Over the last few weeks, we have spent a little time considering LEGO:Builder’s Journey – a game from Light Brick Studios exploring the ideas of Play, Work and family relationships. This then got me thinking: as LEGO® fans, we are all on our own Builder’s Journey. And somewhere along the way, something happened to get us on that path.
For many of us, there will be a LEGO® set that just did it. It might have been our first set, a set we built with a relative, the last set bought before entering our Dark Ages, maybe even the set that brought us out of them.
Today, I am starting a new series, exploring the sets from the past that have influenced LEGO Fans around the world. And I need your help. I have a set that after 40 years still holds appeal, still sparks my imagination. BUT I’d love to know about the sets that are important to other people. I won’t judge: be it Space or Scala, Clickits or Castle, Star Wars, Technic or Town, I would wager that for just about everyone out there, there is one set that did it, does it, or has a special place in our hearts. It might be big or small, cheap or expensive. For most of us, I am pretty sure they are pretty different sets. The opening picture might be a hint towards mine…
885: Space Scooter
This was one of the first sets I could build by heart. And this was, in part, some of the appeal of early sets in classic themes: there was no psychological barrier to pulling them apart as you could rebuild most of them in a few minutes, quite possibly without the instructions. But that’s not what mattered.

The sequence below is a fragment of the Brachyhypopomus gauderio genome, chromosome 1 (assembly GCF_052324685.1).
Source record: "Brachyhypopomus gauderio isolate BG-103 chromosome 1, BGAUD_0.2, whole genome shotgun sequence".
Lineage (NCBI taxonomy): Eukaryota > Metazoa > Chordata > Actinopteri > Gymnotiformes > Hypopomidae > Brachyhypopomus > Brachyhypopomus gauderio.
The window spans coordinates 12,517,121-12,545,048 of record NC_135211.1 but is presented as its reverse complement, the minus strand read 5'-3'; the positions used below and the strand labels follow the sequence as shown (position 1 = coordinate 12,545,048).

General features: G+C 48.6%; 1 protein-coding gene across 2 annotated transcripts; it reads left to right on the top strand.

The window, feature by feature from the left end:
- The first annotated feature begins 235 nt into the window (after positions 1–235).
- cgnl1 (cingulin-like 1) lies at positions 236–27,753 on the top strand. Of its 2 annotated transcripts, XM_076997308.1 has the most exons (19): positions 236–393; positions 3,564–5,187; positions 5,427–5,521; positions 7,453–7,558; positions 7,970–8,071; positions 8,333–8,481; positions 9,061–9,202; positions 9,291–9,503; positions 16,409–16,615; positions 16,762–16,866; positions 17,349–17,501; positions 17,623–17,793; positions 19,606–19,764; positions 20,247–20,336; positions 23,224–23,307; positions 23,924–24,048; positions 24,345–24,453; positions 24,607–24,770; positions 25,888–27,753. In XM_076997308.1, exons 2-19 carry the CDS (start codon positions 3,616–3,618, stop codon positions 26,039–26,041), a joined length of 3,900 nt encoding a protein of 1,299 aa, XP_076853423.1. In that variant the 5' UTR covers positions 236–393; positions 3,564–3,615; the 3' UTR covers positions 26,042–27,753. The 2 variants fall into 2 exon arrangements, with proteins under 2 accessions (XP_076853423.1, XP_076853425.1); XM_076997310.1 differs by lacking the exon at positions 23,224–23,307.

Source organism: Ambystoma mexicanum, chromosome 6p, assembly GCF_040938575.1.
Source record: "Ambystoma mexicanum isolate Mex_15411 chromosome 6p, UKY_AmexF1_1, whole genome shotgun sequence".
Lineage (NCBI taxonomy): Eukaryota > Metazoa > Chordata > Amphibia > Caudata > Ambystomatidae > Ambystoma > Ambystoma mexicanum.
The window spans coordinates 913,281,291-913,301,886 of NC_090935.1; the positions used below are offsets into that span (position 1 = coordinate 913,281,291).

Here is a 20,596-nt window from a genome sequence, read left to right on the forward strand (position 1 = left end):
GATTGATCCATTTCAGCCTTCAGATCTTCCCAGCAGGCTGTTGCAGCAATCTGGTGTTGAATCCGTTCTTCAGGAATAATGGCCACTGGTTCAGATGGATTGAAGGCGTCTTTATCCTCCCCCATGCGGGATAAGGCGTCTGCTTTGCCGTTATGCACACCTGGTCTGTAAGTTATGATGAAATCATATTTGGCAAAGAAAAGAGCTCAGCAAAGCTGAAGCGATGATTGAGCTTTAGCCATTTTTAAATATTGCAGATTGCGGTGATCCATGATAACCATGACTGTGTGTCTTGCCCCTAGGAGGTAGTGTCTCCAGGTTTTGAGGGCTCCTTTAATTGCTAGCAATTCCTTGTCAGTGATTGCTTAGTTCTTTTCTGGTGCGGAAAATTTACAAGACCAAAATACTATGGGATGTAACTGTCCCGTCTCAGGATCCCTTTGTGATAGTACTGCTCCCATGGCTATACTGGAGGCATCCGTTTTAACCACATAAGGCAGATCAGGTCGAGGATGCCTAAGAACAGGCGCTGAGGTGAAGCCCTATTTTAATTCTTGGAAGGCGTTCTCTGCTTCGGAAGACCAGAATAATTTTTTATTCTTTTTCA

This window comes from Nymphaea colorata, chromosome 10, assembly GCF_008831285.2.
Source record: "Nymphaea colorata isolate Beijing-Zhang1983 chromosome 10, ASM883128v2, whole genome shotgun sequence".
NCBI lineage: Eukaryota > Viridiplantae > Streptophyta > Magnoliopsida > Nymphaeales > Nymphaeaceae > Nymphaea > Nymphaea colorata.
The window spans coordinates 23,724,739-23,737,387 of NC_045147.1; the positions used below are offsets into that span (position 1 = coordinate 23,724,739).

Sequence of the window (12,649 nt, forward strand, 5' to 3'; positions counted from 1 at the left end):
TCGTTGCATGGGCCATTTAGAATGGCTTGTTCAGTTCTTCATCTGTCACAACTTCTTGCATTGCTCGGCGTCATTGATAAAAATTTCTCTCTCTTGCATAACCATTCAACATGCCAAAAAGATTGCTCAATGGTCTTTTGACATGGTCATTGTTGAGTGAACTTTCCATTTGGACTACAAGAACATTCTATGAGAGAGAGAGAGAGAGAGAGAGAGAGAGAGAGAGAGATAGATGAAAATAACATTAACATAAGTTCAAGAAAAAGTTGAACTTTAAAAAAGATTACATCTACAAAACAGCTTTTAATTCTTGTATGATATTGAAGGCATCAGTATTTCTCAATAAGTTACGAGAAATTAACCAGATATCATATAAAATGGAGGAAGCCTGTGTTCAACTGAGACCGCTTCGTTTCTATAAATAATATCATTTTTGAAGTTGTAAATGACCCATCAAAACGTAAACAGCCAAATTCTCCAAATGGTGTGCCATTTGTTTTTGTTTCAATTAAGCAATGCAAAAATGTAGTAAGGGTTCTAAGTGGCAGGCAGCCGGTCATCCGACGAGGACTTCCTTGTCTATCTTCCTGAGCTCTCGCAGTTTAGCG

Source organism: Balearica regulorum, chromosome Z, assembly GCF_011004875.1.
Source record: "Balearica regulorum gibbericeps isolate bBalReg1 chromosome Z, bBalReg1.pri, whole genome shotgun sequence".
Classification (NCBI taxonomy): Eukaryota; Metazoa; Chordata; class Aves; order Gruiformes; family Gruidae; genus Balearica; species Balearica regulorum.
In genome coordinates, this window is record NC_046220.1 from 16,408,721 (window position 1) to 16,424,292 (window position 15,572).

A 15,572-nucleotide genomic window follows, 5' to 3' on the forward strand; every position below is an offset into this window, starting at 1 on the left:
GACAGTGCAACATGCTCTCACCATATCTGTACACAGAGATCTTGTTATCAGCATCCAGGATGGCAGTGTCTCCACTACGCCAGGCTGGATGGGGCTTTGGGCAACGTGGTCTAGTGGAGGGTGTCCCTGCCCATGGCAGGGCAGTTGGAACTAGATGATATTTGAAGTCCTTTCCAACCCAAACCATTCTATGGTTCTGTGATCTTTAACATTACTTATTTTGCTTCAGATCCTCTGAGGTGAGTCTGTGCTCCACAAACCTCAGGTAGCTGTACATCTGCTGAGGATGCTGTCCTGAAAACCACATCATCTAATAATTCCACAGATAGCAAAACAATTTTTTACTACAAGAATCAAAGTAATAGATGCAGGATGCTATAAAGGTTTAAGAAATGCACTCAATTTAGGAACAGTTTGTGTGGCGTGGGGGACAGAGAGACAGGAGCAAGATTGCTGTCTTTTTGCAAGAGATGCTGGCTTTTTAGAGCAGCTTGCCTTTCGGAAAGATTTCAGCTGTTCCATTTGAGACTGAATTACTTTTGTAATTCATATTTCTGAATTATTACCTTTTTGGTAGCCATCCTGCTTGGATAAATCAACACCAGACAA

What mattered is what it represented: this was the first set I owned that was set in the future. A future where mankind worked together towards a common exploratory goal. Growing up in the late 70’s and early 80’s, the Cold War was still happening, and while the Space Race was no longer part of the underlying political narrative, we were looking forward to where mankind’s exploration of space would take us: the Space Shuttle was undergoing test flights on the back of a 747, and the future was starting to look hopeful.
This model could launch me on a flight of the imagination: exploring new worlds, facing new challenges, excited to hear about where we were heading next and dreaming about possibly travelling to the stars one day, or at least owning my own copy of 918 (Spoiler: that didn’t happen until much more recently!)
This set again sits on my display shelf, after gathering the parts to put it back together. I still didn’t need the instructions, but the reference photo from the box was really handy. And with a red spaceman at the wheel, it didn’t really matter how impractical the control interface was! This model has served to inspire countless subsequesnt LEGO sets, with a seemingly annual updates to the design.
And so I would like to throw things open to you, dear reader.
I have come to realise that this blog is fuelled, in part, by my nostalgic yearnings for a toy from my childhood, and the way that contemporary LEGO sets reach out to the cultural touchstones of my upbringing. However, as much as I love to talk about older sets that inspire me, I’d like some help, from you.
Would you like to share the story a set that influenced you, and why it is instrumental in your builders journey? I’d love to post it!
Can we keep it going for a year? Surely we can.
Send you submissions to firstname.lastname@example.org
and until next time…